The new “Thor: The Dark World” poster has received a fair amount of criticism for several reasons. The poster features Thor (Chris Hemsworth) standing protectively next to Jane Foster (Natalie Portman). Critics of the poster claim it makes Portman’s character look too vulnerable – a sensitive and valid concern considering the still-evolving role of female characters in comic book movies.
This poster instantly reminded me of a similar promotional image used for the first Thor movie (2011).
In both images, the characters look off-screen, presumably at a potential threat.
Clothing. Jane’s costuming in “Thor: The Dark World” has already been the subject of a fantastic amount of discussion and analysis. It’s also important here:
- In the T1 image, her arms are completely uncovered. This makes her look vulnerable, especially in contrast to Thor, who is entirely armored. Furthermore, this may be a deliberate artistic decision considering Jane Foster doesn’t actually go sleeveless or show so little skin at any point in “Thor.” In the T2 image, some of Jane’s arm is still exposed, but she is armored.
- In the T1 image, Jane’s clothing showed little authority. As she hadn’t been to Asgard yet, it makes sense that she would not be clad in Asgardian clothing. However, “Thor” provides Jane with many props and accessories that provide a sense of authority and/or intelligence, such as: astronomical watch, university ID badges, handheld scientific equipment, keys to a vehicle in which she is typically in the driver’s seat, and of course her journal – which is a character-necessary reminder that she is always searching for scientific evidence – none featured in the photo, although Thor gets to hold Mjolnir. In the T2 image, her armor dictates a level of nobility and authority, as does her dress. Everything in the poster indicates she could essentially walk into the position of Asgardian princess if she wanted to.
- Clothing represents a means of equality and respect in the “Thor” franchise. In the first movie, Jane was the one who provided Thor with clothing when he had none; initially he wasn’t the most grateful, but eventually he showed gratitude for this. When Jane arrives in Asgard, he presumably offers her the same favor. In both instances, adopting the clothing of the culture in question is required for others to look upon a person as acceptable and/or equal.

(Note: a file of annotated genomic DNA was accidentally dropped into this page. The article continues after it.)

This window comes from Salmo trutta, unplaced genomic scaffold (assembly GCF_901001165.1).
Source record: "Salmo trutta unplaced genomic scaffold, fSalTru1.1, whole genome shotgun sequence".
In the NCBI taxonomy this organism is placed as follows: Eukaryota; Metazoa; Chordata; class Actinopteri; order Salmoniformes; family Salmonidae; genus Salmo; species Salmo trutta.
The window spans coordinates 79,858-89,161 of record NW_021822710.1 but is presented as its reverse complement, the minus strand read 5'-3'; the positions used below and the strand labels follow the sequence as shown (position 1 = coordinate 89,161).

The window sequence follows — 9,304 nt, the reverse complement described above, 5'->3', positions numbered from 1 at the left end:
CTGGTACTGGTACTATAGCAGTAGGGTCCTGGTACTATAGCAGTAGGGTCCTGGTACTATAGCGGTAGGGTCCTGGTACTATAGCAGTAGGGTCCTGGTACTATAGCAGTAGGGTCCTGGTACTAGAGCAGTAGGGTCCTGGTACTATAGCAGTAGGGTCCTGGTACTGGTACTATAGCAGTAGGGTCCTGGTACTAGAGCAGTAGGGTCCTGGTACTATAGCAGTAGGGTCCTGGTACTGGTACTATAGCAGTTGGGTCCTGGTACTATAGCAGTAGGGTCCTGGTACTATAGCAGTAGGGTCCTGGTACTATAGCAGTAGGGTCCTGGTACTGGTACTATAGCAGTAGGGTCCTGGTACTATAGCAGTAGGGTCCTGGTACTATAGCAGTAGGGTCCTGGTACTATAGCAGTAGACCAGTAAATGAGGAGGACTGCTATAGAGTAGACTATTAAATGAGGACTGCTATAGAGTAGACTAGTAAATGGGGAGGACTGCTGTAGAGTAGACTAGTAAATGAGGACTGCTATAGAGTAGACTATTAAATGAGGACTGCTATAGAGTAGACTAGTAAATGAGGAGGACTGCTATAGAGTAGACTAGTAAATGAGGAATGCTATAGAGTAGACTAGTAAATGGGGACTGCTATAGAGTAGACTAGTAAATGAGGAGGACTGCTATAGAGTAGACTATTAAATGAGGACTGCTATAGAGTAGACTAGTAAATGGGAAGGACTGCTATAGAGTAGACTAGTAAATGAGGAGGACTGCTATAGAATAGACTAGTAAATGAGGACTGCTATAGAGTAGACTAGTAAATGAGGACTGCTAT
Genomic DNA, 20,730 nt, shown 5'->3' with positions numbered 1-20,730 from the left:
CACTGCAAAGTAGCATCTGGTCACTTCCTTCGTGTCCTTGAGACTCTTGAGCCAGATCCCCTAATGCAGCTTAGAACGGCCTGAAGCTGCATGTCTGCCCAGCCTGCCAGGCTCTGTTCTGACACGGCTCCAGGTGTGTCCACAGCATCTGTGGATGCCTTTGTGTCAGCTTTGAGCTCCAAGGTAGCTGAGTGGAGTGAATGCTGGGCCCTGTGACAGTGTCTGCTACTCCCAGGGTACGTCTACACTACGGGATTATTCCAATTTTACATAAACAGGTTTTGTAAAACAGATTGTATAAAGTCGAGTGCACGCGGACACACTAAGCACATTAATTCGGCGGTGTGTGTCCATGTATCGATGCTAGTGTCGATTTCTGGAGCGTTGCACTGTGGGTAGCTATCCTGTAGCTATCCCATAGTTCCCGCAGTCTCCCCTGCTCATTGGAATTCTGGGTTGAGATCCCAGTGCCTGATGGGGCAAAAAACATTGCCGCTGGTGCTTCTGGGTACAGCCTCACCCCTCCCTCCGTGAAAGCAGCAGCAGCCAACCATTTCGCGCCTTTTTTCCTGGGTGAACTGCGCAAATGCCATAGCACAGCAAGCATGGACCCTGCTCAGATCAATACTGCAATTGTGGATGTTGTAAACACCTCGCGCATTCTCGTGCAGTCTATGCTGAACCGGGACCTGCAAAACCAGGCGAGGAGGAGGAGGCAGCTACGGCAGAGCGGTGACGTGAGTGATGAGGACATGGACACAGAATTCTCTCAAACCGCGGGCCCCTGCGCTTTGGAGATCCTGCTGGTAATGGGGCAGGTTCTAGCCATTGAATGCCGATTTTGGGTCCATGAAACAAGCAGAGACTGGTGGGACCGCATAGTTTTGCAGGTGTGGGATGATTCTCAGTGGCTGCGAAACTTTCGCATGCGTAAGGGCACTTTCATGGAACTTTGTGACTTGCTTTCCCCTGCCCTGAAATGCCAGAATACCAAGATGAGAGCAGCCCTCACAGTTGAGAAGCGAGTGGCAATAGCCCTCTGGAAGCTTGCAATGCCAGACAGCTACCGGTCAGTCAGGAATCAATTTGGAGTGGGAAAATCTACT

Jane Foster emulates Thor in some ways. While she repeatedly stands up to him when he is wrong, the Asgardian dress she wears and even the way she stands in the other still indicates that she is looking to him for social cues and leadership. In “Thor,” he views her as the leader of her group (originally noted and discussed by fostertheory and/or thormovies on Tumblr), and offers her that respect – and in “Thor: The Dark World,” it makes sense that she would do the same. By necessity, Thor took on the subordinate role in the first movie, and now the roles are switched. It is in equal measure, as far as we know.
Let’s not forget Thor’s pose in both of these images. He stands protectively near Jane. Thor is, of course, larger than Jane, and an intimidating, protective character. That said, he assumes a guarded stance without doing anything to make her look particularly weak or inferior. I would imagine he’d stand no differently next to anyone else he was protecting – such as a child, or his mother. And while a warrior like Sif or even a male Avenger might not offer the same pose towards him as Jane or another non-warrior Thor’s pose would not change much.
Jane’s posture is the final point of contention here, as well as the most contrasting between the two images. In the T2 poster, she is clearly accepting Thor’s protection. As we know, the two have had more interaction at this point than they had in the T1 image. The primary difference is this: in the T1 image, it looks as though they are protecting each other. It would have made more sense to show Thor in his Midgardian clothes, but that probably wouldn’t have sold movie tickets, nor would it have displayed a commonly recognized character.
Overall I am fine with Jane needing Thor’s protection for whatever reason and the poster reflecting this, so long as her skill set is adequately used as well. Thor should remain well aware that she’s an asset due to her intelligence as well as her ability to lead and possible even represent Earth’s interests.